South Australian COVID-19 lockdown causing fear and financial hardship in Adelaide’s northern suburbs

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Cathy-Jo Tame is spending lockdown with her daughter Meisha, and some of the nine-year-old’s disability support workers.

“[Meisha] loves life regardless, but definitely, boredom is a big thing for all children of all abilities, [and] it’s a bit of a tricky situation because we’re confined to the one space,” Ms Tame said.

“We’ve got to continually keep her stimulated or she’ll go to sleep, and then we’ve got the risk that her whole pattern changes and then she’s up all night.

“I’ve had about two hours sleep in the past 24 hours.”

Ms Tame is a local councillor with the City of Playford, and also runs an in-home cleaning service across Adelaide’s northern suburbs.

With many of South Australia’s current COVID-19 exposure sites situated in Adelaide’s north and north-east, Ms Tame said several of her clients – especially those living with disability or a medical condition — were feeling scared.

“[They’re] very fearful because it is so close to home,” she said.

“We’ve had people that have cancelled because they just want to keep their children safe and protected.”

Ms Tame said while lockdown meant a break from commuting or extra time for housework for some, it dramatically increased loneliness and the potential for medical complications for others.

“You’ve got people who are palliative, and you’ve got people who are immobile, so they’re isolated in their own homes,” she said.

“The numbers of support workers are also limited [in the north] of course, because if they’ve been in hotspots, then that’s even less people to come out into the community.”

Financial stress already increasing, Anglicare SA says

Anglicare SA’s executive general manager of community services, Nancy Penna, said the current lockdown had placed enormous financial pressure on households affected by nearby exposure sites.

“A lot of people in the north who are in employment will often be in casualised employment, particularly in the retail and hospitality industry,” she said.

“[Lockdown and quarantine] does effect some communities more than others, simply by the fact of the type of employment that people are in.

“That’s just really going to add to everyone’s stress.”

Ms Penna said services had already experienced an increase in demand for financial support since Tuesday evening.

“We certainly have seen an absolute spike in the requests for telephone assistance in regard to financial counselling,” she said.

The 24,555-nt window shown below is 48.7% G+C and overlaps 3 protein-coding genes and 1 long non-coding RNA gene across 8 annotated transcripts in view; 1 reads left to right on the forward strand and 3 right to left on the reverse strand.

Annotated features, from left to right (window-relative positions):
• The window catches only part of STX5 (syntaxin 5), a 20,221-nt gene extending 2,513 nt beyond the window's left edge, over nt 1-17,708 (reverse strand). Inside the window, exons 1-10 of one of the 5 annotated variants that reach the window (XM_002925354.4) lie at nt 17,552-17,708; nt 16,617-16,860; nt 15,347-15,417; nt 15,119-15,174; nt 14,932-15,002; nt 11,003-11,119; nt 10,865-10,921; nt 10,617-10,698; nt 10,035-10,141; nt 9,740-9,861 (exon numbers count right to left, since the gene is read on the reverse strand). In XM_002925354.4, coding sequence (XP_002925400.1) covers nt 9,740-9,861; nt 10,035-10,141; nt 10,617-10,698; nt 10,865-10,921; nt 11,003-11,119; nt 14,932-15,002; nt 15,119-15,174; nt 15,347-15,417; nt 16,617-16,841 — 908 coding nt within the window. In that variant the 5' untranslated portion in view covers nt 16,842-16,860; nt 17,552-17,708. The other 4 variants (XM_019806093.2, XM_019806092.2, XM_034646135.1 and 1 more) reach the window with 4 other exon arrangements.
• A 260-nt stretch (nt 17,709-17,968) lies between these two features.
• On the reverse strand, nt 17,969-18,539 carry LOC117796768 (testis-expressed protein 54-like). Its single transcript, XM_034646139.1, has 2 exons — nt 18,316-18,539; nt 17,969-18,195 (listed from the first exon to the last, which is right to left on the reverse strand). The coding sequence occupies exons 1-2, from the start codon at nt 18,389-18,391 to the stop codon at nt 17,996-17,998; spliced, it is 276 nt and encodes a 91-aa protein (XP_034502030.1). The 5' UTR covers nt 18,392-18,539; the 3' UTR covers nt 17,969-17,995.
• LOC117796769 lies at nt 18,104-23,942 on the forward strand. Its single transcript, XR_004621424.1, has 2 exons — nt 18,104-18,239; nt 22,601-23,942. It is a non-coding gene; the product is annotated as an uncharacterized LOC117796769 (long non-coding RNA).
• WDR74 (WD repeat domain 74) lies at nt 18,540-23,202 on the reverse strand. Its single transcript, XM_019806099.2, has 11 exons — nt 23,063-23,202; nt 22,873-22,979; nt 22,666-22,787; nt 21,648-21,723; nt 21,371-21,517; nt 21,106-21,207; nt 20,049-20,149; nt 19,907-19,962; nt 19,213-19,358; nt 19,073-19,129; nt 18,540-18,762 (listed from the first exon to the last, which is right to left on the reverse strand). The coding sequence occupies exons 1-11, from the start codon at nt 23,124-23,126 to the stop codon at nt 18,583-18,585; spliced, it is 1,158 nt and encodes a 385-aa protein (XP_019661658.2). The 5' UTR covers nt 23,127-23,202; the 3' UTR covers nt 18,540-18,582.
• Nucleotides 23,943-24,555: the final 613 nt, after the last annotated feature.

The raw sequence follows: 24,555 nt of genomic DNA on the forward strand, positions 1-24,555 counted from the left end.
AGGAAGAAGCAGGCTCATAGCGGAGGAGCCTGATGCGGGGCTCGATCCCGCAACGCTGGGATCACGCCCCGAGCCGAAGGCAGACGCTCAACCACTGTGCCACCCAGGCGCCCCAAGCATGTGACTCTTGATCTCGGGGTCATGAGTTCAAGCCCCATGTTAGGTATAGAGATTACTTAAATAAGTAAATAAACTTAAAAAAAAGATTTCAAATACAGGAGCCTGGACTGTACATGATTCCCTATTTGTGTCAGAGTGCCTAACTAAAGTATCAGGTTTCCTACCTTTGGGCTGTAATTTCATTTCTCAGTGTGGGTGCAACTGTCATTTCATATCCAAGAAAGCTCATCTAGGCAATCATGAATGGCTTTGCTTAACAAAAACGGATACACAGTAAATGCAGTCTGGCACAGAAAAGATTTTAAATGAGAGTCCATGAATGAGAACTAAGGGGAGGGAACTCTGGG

“That gives you an indication that people are concerned going forward, into the future, about how they’re going to manage their financial situation.”

She said anyone in need of financial support or immediate practical help with getting food should contact a charity or non-government organisation.

NGO, government services helping the vulnerable

Organisations like Puddle Jumpers have been busy gathering and delivering food – including hot meals – to pick-up locations around Adelaide.

“[Volunteers] will serve you bakery items, food, and pantry and fruit and veg into your car so you can stay in your car and get that,” chief executive Melanie Tate said in a video posted to the organisation’s social media page.

“If you are part of a food business, or a café, or a hotel, or somewhere that has some extra food, we do have drivers that we’re trying to co-ordinate to collect those items and distribute so that no one need go hungry.

“Whatever it is, we’ll try get that out there.”

Volunteers have spent the past two days around Adelaide’s north, and will head to the city’s southern suburbs as well from tomorrow.

Premier Steven Marshall said everyone should be “looking out for … those people who are vulnerable in our community”.

“There are good government supports, and there are good NGO supports out there,” Mr Marshall said.

The State Government has announced one-off payments of $300 dollars for those forced into isolation.

The payment is designed for those who have been required to get tested and isolate due to the current COVID-19 cluster, and who do not have access to paid leave or other income support.

Help is also available through the SA COVID-19 Mental Health Support Line, which can be accessed by calling 1800 632 753 or via online chat between 8.00am and 8.00pm every day.

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(Original ABC Article)